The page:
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Before you post: Mac OS X hard drive guide

Last response: in Mac Os X
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October 25, 2011 5:40:52 AM

Mac OS X is incapable of writing to NTFS without additional software. It can read the files but cannot alter, add or remove any files on the NTFS disk.

Mac OS X server is capable of writing to NTFS without addtional software.

You can workaround this limitation by:

*Using a device formatted as exFAT which can be written to by both Windows and Mac OS X (Snow Leopard and beyond) Recommended

*Using a FAT32 device which can be written to by both Windows and Mac OS X, but this does not address files larger than 4GB, although Fat32 supports a total partition size larger that 4GB.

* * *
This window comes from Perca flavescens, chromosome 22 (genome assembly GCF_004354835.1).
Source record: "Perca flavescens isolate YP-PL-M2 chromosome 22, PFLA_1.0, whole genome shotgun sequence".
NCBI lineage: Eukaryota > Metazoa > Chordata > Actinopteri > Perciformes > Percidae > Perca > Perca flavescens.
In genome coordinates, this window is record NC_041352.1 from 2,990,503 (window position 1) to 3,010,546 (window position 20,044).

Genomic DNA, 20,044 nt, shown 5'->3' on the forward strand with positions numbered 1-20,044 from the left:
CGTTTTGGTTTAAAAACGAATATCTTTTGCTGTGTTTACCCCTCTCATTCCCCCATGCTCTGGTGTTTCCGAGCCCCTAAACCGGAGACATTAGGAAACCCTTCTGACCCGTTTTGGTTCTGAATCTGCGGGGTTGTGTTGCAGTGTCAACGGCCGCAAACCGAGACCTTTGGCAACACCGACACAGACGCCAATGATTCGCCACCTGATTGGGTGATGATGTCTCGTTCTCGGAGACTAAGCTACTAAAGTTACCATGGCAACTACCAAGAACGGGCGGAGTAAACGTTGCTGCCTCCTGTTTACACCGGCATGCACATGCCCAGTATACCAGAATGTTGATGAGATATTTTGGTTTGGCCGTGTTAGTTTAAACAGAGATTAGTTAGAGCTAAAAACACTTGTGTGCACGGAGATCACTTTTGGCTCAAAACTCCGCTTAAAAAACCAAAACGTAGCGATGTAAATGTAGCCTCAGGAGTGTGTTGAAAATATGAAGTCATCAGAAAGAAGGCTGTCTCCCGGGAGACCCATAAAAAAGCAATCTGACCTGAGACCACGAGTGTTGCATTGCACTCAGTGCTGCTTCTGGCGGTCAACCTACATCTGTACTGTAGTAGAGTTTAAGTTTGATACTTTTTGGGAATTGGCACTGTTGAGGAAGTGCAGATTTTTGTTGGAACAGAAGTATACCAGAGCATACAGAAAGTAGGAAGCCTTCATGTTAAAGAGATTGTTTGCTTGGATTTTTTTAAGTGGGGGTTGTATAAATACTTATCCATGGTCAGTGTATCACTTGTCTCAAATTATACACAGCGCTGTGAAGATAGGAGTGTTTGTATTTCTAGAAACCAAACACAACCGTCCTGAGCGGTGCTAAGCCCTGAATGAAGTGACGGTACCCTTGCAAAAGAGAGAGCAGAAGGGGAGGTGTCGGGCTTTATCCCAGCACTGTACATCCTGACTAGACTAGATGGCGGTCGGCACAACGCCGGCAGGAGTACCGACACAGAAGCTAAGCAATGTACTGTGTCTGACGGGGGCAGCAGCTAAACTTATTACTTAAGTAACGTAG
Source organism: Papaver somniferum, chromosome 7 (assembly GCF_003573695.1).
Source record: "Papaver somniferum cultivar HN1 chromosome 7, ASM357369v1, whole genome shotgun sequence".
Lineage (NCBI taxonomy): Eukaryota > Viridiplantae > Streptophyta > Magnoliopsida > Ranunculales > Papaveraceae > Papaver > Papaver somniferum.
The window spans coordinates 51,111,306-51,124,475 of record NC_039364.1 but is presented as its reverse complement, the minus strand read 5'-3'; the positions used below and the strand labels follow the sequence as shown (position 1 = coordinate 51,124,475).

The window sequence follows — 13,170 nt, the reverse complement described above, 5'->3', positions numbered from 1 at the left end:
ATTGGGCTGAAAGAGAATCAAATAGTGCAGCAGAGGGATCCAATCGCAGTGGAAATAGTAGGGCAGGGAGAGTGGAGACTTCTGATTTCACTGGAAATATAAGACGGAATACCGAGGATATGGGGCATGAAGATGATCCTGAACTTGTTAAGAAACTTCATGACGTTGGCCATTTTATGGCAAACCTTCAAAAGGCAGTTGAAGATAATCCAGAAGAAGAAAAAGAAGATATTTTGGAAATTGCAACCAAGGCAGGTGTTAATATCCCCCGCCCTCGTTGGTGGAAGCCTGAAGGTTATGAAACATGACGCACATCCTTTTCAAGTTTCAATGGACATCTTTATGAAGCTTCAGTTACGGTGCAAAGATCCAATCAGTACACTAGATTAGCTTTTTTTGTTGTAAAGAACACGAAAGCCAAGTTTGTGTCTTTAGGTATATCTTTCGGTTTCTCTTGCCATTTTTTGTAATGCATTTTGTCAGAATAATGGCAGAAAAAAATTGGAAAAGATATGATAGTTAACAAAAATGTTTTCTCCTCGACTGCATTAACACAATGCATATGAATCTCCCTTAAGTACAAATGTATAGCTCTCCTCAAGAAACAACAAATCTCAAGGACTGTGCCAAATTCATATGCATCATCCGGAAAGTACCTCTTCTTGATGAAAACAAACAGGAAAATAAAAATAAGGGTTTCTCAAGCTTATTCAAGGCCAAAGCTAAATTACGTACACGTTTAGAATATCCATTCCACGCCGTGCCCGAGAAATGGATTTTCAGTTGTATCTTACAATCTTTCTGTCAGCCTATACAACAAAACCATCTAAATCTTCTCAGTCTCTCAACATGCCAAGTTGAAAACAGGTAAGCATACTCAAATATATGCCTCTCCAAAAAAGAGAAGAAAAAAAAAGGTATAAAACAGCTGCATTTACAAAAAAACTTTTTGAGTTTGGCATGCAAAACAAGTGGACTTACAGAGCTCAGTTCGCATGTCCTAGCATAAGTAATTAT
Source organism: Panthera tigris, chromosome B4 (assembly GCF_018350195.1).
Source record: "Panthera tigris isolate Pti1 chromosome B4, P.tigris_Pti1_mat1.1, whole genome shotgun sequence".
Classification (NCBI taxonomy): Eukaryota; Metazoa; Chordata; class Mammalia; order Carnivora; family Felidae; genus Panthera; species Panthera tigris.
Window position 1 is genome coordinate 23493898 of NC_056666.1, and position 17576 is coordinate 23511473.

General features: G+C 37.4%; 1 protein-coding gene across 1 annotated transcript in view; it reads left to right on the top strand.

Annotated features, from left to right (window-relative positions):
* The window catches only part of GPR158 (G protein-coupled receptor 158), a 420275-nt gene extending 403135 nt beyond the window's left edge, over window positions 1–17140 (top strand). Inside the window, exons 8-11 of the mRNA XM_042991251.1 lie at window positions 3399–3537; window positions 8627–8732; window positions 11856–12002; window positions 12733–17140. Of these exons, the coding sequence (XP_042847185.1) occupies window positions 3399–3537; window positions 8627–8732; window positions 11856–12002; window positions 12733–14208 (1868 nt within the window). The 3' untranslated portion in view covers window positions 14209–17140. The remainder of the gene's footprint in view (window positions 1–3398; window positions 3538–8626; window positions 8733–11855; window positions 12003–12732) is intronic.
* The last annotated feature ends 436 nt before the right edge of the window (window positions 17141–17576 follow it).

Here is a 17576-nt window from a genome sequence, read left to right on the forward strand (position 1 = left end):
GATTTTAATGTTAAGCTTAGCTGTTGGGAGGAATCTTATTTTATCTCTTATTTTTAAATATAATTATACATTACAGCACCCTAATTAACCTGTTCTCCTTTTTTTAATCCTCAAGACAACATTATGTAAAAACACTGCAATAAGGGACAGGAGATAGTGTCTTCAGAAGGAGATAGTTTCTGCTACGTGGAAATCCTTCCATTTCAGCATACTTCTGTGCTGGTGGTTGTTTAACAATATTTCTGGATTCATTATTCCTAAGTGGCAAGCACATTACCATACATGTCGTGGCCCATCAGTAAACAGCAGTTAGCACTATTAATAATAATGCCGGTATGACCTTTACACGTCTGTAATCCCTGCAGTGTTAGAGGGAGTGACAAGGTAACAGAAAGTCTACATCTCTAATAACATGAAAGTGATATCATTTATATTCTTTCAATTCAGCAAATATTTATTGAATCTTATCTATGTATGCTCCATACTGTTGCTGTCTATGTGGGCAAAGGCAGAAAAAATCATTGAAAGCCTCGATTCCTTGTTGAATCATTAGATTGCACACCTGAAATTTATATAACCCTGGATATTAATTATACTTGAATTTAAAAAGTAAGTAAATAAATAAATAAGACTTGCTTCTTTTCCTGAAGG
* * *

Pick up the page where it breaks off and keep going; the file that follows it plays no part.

*Using bootcamp to access NTFS files and transfer them to the desired destination. Windows in bootcamp can access both the HFS+ partitions of Mac OS X and NTFS partitions.

*Using an open source application called MacFUSE designed to allow Mac OS X to read NTFS files, but be warned it requires fair technical expertise.

http://blog.makezine.com/archive/2007/06/howto-readwrit...

There are many commercial applications you can find with a Google search. Their results will vary. Before you pay money for them, please read reliable reviews on them.

This thread has been marked for improvement by amdfangirl. Suggestions and comments are appreciated. Contributors will be noted.
January 14, 2012 5:41:12 AM

One other possibility is to attach the external drive to a PC, share it, and access it as a network drive. These questions often arise from people who want to use an external disk with both PC and Mac.
August 1, 2012 2:46:02 PM

Another good program besides MacFuse is Paragon NTFS. I have been using that for years on my Macs and it works like a charm. It adds an NTFS format option in disk utility
!